Basket of Flowers (Fabergé egg)

From Wikipedia, the free encyclopedia
Jump to navigation Jump to search
Basket of Flowers Fabergé egg
Basket of flowers.svg
Year delivered 1901
Customer Nicholas II of Russia
Recipient Alexandra Feodorovna
Current owner
Individual or institution Elizabeth II
Year of acquisition 1933
Design and materials
Workmaster Unknown[1]
Materials used Silver, parcel gilt, oyster guilloché and blue enamel, gold, as well as hundreds of diamonds and opaque multi-colored emeralds[1]
Height 23 cm
Width 10 cm diameter
Surprise None surviving

The Basket of Flowers[note 1] egg is a jewelled enameled Easter egg made under the supervision of the Russian jeweller Peter Carl Fabergé in 1901. The egg was made for Nicholas II of Russia, who presented it to his wife, the Empress Alexandra Feodorovna.[2][3]

If the egg had a surprise (as all Fabergé eggs ever made did) there is no good record of what it was and none has survived with the current egg. It is not known what may have become of the surprise or when it may have been lost or how. The egg was executed by one of Fabergé's workmasters, but the name of the workmaster was not recorded and the egg itself bears no maker's marks or other hallmarks of its manufacture, at one point leading to some doubts as to its authenticity. It is designed as an egg-shaped silver-gilt oyster guilloche basket containing a bouquet of blossoms of mock orange, daisies, pansies, calla lilies, cornflowers, morning glories, and oats, with the date "1901" displayed on the front in diamonds. The egg stands on a blue enameled pedestal (not its original— the original white enamel was likely damaged during the Russian Revolution and has been replaced/ re-enameled with the current blue seen today), and is surmounted by an arcing basket handle of gold and diamonds. Base and egg are also decorated in a trellis work of diamonds.[3]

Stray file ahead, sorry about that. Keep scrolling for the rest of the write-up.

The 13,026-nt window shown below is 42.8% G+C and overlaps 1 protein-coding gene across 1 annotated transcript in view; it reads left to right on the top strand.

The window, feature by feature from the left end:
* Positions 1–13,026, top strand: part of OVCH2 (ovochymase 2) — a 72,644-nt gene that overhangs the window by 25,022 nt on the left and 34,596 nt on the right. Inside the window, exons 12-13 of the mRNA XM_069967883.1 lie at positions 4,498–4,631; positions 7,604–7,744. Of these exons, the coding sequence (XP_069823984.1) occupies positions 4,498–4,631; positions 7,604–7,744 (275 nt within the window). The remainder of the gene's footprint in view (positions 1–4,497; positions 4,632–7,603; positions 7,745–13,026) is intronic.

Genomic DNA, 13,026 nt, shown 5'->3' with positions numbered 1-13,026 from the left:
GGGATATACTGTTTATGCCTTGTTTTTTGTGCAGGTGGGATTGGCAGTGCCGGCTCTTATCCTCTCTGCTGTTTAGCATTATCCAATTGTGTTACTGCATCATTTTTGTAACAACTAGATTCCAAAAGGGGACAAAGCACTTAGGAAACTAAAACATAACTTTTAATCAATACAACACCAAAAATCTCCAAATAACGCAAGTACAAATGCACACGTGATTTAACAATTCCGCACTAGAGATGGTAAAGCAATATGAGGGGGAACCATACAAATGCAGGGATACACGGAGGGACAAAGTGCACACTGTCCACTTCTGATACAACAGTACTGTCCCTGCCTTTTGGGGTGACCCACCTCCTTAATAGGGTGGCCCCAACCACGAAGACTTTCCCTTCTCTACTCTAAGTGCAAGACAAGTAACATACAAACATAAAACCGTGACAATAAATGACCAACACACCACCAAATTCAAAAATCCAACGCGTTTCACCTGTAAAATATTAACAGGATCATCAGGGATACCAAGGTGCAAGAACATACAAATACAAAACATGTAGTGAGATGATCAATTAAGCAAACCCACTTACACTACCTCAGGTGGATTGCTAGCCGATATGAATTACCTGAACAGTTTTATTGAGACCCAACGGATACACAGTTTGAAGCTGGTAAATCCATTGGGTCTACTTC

Though the existence of the egg has been clear since its manufacture, its authenticity as an "imperial" egg (i.e., an egg made in Fabergé's workshop and intended as an Easter gift for either the Czar's wife or his mother) was in doubt for some time. Beginning in 1949, some authorities began to identify the egg as being a non-imperial Fabergé creation; then, in 1979, other authorities began to claim that it was the work of another jeweller altogether, a Boucheron of Paris who had imitated Fabergé. In 1991 experts finally agreed that this egg was indeed the 1901 Easter gift of Nicholas II of Russia to his wife, and was made by the House of Fabergé for this purpose, officially making it an imperial Fabergé egg.

In 1933 the egg was sold by the Antikvariat (a Soviet institution) probably to Emanuel Snowman of London antique dealers Wartski, and it was acquired by Mary of Teck, and inherited by Queen Elizabeth II in 1953. It remains in the Royal Collection.[2]

See also[edit]


  1. ^ Fabergé himself referred to this egg as an "Easter egg, white enamel, with bouquet of wild flowers" (emphasis not in original— see Lowes and McCanless, 2001), suggesting that the egg should be titled, "Basket of Wildflowers egg", but this ignores the fact that several of the flowers depicted are not, in fact, "wild" flowers; modern reliable sources do not mention the "wild" characteristic of the egg in its name, which is most often given as "Basket of Flowers egg."


  1. ^ a b Will Lowes; Christel Ludewig McCanless (2001). Fabergé Eggs: A Retrospective Encyclopedia. Scarecrow Press. p. 77. ISBN 978-0-8108-3946-5. 
  2. ^ a b Fabergé in the Royal Collection. "Royal Collection - Basket of Flowers Egg". Retrieved 2 September 2011. 
  3. ^ a b "1901 Flower Basket Egg". Mieks Faberge Eggs. Retrieved 28 May 2016. 

External links[edit]